President Obama visits General Motors plant with South Korean president

ORION TOWNSHIP, Mich.--Celebrating this week’s passage of the free-trade agreement with South Korea, President Obama on Friday visited a General Motors plant with South Korean President Lee Myung-bak.


President Barack Obama and first lady Michelle Obama stand with South Korean President Lee Myung-bak and first lady Kim Yoon-ok as they welcome them to a State Dinner at the White House in Washington, Thursday, Oct. 13, 2011. (Charles Dharapak/AP)

“There were a lot of politicians who said it was not worth the time and not worth the money” to rescue the auto industry, the president said to a standing ovation. “Two years ago it looked like this plant was going to have to shut its doors...I refused to let that happen.”

“We made a deal with the auto companies: If you are willing to retool and restructure and get more efficient, get better, get smarter -- then we’re going to invest in your future. Today I can stand here and say the investment paid off.”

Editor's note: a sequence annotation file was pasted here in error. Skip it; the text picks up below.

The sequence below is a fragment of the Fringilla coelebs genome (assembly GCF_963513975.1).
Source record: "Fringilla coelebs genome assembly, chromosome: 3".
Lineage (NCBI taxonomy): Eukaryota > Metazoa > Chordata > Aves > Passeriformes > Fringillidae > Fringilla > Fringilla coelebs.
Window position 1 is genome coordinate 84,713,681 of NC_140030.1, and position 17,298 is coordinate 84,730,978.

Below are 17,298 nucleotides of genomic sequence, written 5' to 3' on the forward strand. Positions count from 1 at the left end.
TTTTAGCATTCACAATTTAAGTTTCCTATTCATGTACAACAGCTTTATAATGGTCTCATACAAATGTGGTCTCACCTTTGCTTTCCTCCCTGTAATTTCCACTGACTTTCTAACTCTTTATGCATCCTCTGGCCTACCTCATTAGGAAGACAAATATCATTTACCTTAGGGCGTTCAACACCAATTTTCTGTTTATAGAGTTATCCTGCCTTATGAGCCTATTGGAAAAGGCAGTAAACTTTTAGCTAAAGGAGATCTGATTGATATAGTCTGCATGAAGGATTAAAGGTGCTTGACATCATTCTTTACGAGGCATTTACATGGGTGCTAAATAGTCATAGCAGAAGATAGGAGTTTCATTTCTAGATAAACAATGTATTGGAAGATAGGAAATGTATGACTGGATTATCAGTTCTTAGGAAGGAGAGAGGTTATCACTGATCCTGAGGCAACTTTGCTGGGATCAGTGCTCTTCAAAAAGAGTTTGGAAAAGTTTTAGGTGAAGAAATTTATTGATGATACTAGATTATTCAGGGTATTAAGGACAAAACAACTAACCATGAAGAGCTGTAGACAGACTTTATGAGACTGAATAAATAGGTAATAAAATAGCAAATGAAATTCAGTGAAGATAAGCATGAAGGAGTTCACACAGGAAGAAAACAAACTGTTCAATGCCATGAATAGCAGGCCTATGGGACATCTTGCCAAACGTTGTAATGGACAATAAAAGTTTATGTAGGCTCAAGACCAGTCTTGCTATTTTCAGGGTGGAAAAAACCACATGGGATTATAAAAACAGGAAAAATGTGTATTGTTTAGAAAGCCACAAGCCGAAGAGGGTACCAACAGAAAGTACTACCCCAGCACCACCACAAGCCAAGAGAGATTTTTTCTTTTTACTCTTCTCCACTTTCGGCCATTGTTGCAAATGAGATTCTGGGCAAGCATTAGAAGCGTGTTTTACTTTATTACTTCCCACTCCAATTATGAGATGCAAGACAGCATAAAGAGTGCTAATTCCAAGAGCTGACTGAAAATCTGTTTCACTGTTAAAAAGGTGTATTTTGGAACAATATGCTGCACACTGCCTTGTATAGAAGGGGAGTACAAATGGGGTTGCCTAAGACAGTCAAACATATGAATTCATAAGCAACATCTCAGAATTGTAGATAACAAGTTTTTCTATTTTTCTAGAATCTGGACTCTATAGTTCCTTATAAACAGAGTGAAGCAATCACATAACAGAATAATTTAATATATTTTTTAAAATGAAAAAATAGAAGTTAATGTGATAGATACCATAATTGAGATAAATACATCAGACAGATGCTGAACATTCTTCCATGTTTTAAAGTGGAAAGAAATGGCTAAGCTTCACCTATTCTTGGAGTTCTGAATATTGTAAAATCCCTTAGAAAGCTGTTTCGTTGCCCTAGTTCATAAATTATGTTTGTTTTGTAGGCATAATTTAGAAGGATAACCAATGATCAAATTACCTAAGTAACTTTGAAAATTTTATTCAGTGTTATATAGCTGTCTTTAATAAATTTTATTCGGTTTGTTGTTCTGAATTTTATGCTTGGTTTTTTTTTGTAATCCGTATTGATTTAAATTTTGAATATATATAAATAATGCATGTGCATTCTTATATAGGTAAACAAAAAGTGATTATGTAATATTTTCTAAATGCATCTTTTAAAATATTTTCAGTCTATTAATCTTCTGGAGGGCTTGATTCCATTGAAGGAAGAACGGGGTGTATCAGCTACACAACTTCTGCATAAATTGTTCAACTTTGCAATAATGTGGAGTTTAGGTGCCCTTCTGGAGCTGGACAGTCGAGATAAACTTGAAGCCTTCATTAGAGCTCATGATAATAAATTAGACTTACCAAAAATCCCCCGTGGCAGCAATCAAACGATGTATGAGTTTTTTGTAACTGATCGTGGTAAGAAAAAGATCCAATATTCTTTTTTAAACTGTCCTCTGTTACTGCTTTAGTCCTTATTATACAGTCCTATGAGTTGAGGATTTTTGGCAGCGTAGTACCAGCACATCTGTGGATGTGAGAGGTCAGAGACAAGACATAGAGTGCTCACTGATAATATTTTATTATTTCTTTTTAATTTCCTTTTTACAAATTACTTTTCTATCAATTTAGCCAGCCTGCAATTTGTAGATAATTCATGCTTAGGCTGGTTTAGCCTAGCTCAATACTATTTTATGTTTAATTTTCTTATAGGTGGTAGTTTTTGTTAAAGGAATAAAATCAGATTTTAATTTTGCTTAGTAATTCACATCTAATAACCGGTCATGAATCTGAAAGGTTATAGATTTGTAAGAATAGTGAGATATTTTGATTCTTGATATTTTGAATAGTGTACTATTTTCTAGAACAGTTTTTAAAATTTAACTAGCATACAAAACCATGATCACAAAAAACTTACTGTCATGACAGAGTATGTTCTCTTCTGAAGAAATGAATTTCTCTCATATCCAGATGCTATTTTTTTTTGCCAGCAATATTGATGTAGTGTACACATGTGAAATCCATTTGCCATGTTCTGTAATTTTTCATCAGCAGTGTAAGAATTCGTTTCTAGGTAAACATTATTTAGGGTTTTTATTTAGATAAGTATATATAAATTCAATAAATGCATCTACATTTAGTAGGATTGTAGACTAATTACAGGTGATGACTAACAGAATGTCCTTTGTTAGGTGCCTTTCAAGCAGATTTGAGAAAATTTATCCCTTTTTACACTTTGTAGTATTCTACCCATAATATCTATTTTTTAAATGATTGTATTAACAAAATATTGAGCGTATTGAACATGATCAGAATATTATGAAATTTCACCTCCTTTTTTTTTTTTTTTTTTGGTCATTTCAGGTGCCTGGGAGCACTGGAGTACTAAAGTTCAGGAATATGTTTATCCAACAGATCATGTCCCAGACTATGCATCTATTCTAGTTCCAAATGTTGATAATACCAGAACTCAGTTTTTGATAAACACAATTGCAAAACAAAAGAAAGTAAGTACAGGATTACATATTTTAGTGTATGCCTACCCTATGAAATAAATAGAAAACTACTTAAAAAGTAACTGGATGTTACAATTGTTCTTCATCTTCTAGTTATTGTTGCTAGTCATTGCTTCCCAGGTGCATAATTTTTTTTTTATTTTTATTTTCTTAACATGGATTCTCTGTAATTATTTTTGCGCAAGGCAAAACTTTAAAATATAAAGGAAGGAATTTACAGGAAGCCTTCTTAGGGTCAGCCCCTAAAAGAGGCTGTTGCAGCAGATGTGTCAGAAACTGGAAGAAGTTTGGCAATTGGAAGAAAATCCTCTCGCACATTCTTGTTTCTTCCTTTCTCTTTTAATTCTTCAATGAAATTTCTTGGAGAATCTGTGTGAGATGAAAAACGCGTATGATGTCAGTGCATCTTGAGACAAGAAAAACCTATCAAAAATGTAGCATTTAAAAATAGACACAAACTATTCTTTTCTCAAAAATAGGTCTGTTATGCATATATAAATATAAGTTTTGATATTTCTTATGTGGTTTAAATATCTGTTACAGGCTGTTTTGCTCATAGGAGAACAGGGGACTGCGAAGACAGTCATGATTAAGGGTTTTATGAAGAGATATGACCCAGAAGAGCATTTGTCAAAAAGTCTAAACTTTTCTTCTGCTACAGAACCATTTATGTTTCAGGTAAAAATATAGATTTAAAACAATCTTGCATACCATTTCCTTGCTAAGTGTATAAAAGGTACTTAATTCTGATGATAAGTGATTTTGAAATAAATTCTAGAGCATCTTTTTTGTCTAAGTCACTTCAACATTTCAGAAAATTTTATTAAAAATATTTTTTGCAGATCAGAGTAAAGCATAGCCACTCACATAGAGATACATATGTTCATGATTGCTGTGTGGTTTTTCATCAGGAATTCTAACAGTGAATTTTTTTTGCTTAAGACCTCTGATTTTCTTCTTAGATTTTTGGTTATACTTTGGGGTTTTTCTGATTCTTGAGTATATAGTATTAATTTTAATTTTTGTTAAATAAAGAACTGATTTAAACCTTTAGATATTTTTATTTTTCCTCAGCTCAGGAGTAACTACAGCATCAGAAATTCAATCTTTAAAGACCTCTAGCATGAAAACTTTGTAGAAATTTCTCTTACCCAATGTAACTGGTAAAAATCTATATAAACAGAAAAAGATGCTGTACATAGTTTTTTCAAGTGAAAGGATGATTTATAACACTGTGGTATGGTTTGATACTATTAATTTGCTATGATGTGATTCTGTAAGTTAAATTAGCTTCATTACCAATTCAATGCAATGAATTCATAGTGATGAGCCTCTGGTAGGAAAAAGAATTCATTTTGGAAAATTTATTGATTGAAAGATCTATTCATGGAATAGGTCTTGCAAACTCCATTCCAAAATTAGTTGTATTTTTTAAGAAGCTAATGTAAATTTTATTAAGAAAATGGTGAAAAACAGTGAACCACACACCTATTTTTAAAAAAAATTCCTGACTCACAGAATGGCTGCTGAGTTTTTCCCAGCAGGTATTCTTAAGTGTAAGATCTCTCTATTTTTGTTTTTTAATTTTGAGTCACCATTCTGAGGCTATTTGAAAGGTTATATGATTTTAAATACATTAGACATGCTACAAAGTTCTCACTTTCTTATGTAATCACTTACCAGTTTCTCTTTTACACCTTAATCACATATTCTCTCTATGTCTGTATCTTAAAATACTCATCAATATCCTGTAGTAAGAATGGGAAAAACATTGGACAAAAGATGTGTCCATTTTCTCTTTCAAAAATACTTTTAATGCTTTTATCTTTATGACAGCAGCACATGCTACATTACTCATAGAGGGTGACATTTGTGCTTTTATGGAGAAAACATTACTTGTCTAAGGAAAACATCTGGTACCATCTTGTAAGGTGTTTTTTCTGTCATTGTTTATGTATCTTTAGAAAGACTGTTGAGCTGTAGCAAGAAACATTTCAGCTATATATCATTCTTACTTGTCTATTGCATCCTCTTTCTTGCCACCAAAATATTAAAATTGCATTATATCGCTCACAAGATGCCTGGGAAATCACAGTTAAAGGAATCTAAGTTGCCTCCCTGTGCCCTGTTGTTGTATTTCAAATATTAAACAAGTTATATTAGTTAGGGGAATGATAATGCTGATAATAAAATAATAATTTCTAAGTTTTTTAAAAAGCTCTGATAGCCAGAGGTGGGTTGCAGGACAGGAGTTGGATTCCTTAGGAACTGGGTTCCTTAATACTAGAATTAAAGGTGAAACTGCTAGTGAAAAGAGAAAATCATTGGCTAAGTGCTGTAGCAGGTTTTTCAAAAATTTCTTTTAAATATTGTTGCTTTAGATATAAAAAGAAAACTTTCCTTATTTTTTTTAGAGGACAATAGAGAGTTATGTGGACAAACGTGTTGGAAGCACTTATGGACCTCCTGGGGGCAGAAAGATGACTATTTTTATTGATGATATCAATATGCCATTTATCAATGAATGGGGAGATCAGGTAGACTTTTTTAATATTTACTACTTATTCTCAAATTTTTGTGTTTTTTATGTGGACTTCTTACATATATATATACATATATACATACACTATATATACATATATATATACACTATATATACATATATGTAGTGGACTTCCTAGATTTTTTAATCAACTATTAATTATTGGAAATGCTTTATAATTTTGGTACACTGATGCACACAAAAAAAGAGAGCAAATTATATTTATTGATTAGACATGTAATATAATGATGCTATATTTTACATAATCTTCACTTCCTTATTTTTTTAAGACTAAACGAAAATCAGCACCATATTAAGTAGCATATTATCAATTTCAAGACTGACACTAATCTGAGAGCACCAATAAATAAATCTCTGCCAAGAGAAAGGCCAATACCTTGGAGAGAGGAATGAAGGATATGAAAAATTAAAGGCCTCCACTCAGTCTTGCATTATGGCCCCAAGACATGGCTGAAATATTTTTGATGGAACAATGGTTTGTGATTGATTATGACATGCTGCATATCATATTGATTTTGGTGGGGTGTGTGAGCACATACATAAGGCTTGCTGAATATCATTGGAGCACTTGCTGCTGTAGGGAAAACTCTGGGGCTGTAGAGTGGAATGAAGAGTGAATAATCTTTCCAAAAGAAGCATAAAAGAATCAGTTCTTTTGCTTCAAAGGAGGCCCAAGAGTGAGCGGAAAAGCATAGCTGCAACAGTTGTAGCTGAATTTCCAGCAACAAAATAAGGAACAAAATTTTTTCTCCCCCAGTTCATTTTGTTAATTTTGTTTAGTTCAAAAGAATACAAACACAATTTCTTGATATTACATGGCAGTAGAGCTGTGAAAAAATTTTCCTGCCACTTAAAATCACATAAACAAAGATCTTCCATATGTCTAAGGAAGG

Wearing a Detroit Tigers baseball cap, President Myung-bak praised the plant’s employees for “building excellent cars.”

“I’m confident this factory is going to continue and make good cars and your lives are going to be good and I’m confident in the future,” he told the workers.

Myung-bak promised that U.S. jobs would not be outsourced with the passage of this week’s trade agreement.

“I’m here with President Obama today because I want to give this promise to you. The [trade pact] will not take away any of your jobs,” Myung-bak said. “Rather it will create more jobs for you and your family and protect your jobs and this is the pledge I give you today.”

“Soon Motor City will come back again and revive it’s past glory and I have all the confidence in the world that you’re going to do that.”

The plant produces the Chevrolet Sonic subcompact, which the White House said is the first subcompact sold in the U.S. that is built in this country.

About 25 percent of the car’s parts come from South Korea and the new trade agreement is expected to produce as many as 70,000 jobs in the U.S., Obama said.

David Nakamura covers the White House. He has previously covered sports, education and city government and reported from Afghanistan, Pakistan and Japan.

politics

Success! Check your inbox for details. You might also like:

Please enter a valid email address

See all newsletters

Comments
Show Comments
Most Read

politics

Success! Check your inbox for details.

See all newsletters